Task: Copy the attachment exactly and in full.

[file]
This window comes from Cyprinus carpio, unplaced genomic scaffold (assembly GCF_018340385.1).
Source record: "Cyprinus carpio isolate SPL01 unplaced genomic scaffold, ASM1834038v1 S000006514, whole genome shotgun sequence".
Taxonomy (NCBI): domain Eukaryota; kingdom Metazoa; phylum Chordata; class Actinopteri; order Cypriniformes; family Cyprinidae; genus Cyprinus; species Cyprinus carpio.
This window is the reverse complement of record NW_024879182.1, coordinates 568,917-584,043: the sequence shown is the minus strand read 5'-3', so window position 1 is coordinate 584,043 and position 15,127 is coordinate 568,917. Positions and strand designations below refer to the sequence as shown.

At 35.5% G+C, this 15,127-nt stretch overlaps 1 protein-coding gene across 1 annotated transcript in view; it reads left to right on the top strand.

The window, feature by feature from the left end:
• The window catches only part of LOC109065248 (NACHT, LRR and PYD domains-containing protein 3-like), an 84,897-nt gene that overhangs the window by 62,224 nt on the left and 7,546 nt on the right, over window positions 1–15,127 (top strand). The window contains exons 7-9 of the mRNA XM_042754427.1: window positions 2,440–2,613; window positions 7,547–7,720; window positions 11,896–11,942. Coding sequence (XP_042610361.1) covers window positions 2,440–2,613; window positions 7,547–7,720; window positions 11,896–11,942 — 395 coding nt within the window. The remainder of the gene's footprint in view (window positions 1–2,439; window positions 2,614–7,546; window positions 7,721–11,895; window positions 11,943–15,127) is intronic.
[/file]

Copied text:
This window comes from Cyprinus carpio, unplaced genomic scaffold (assembly GCF_018340385.1).
Source record: "Cyprinus carpio isolate SPL01 unplaced genomic scaffold, ASM1834038v1 S000006514, whole genome shotgun sequence".
Taxonomy (NCBI): domain Eukaryota; kingdom Metazoa; phylum Chordata; class Actinopteri; order Cypriniformes; family Cyprinidae; genus Cyprinus; species Cyprinus carpio.
This window is the reverse complement of record NW_024879182.1, coordinates 568,917-584,043: the sequence shown is the minus strand read 5'-3', so window position 1 is coordinate 584,043 and position 15,127 is coordinate 568,917. Positions and strand designations below refer to the sequence as shown.

At 35.5% G+C, this 15,127-nt stretch overlaps 1 protein-coding gene across 1 annotated transcript in view; it reads left to right on the top strand.

The window, feature by feature from the left end:
• The window catches only part of LOC109065248 (NACHT, LRR and PYD domains-containing protein 3-like), an 84,897-nt gene that overhangs the window by 62,224 nt on the left and 7,546 nt on the right, over window positions 1–15,127 (top strand). The window contains exons 7-9 of the mRNA XM_042754427.1: window positions 2,440–2,613; window positions 7,547–7,720; window positions 11,896–11,942. Coding sequence (XP_042610361.1) covers window positions 2,440–2,613; window positions 7,547–7,720; window positions 11,896–11,942 — 395 coding nt within the window. The remainder of the gene's footprint in view (window positions 1–2,439; window positions 2,614–7,546; window positions 7,721–11,895; window positions 11,943–15,127) is intronic.